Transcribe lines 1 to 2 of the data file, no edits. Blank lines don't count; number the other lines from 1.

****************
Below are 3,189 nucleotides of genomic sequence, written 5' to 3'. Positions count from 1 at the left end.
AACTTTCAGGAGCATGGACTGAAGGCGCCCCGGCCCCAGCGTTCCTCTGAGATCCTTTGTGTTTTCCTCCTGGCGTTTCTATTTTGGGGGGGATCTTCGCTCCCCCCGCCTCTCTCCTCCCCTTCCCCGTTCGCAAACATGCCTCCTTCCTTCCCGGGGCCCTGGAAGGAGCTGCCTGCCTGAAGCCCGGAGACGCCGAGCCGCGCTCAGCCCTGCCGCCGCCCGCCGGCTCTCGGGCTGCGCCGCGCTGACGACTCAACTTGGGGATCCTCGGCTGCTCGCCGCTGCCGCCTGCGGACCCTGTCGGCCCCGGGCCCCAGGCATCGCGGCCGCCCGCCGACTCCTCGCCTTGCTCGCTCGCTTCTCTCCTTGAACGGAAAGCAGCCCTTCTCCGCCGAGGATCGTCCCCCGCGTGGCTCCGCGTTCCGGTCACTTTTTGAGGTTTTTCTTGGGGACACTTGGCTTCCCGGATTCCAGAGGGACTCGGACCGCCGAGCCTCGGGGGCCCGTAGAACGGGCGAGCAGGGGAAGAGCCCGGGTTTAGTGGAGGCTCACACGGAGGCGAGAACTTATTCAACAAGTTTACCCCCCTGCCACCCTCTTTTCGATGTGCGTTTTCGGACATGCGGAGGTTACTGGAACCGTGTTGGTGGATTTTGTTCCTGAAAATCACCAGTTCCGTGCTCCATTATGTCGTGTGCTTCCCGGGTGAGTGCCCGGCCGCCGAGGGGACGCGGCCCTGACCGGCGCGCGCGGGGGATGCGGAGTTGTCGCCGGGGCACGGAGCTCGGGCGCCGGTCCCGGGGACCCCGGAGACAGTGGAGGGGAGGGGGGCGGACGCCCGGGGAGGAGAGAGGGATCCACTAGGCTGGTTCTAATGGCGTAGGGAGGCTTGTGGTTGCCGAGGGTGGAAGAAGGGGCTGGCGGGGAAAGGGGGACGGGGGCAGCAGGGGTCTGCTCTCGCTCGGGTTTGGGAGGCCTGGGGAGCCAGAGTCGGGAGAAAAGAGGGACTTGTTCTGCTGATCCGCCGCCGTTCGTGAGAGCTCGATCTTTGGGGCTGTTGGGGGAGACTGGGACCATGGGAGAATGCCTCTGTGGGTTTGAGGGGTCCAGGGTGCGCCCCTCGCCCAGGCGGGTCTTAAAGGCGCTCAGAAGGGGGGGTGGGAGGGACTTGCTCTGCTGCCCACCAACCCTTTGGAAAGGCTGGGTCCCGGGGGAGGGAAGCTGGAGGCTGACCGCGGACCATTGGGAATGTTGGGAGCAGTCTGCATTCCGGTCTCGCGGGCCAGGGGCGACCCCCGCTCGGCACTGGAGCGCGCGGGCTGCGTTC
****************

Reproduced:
Below are 3,189 nucleotides of genomic sequence, written 5' to 3'. Positions count from 1 at the left end.
AACTTTCAGGAGCATGGACTGAAGGCGCCCCGGCCCCAGCGTTCCTCTGAGATCCTTTGTGTTTTCCTCCTGGCGTTTCTATTTTGGGGGGGATCTTCGCTCCCCCCGCCTCTCTCCTCCCCTTCCCCGTTCGCAAACATGCCTCCTTCCTTCCCGGGGCCCTGGAAGGAGCTGCCTGCCTGAAGCCCGGAGACGCCGAGCCGCGCTCAGCCCTGCCGCCGCCCGCCGGCTCTCGGGCTGCGCCGCGCTGACGACTCAACTTGGGGATCCTCGGCTGCTCGCCGCTGCCGCCTGCGGACCCTGTCGGCCCCGGGCCCCAGGCATCGCGGCCGCCCGCCGACTCCTCGCCTTGCTCGCTCGCTTCTCTCCTTGAACGGAAAGCAGCCCTTCTCCGCCGAGGATCGTCCCCCGCGTGGCTCCGCGTTCCGGTCACTTTTTGAGGTTTTTCTTGGGGACACTTGGCTTCCCGGATTCCAGAGGGACTCGGACCGCCGAGCCTCGGGGGCCCGTAGAACGGGCGAGCAGGGGAAGAGCCCGGGTTTAGTGGAGGCTCACACGGAGGCGAGAACTTATTCAACAAGTTTACCCCCCTGCCACCCTCTTTTCGATGTGCGTTTTCGGACATGCGGAGGTTACTGGAACCGTGTTGGTGGATTTTGTTCCTGAAAATCACCAGTTCCGTGCTCCATTATGTCGTGTGCTTCCCGGGTGAGTGCCCGGCCGCCGAGGGGACGCGGCCCTGACCGGCGCGCGCGGGGGATGCGGAGTTGTCGCCGGGGCACGGAGCTCGGGCGCCGGTCCCGGGGACCCCGGAGACAGTGGAGGGGAGGGGGGCGGACGCCCGGGGAGGAGAGAGGGATCCACTAGGCTGGTTCTAATGGCGTAGGGAGGCTTGTGGTTGCCGAGGGTGGAAGAAGGGGCTGGCGGGGAAAGGGGGACGGGGGCAGCAGGGGTCTGCTCTCGCTCGGGTTTGGGAGGCCTGGGGAGCCAGAGTCGGGAGAAAAGAGGGACTTGTTCTGCTGATCCGCCGCCGTTCGTGAGAGCTCGATCTTTGGGGCTGTTGGGGGAGACTGGGACCATGGGAGAATGCCTCTGTGGGTTTGAGGGGTCCAGGGTGCGCCCCTCGCCCAGGCGGGTCTTAAAGGCGCTCAGAAGGGGGGGTGGGAGGGACTTGCTCTGCTGCCCACCAACCCTTTGGAAAGGCTGGGTCCCGGGGGAGGGAAGCTGGAGGCTGACCGCGGACCATTGGGAATGTTGGGAGCAGTCTGCATTCCGGTCTCGCGGGCCAGGGGCGACCCCCGCTCGGCACTGGAGCGCGCGGGCTGCGTTC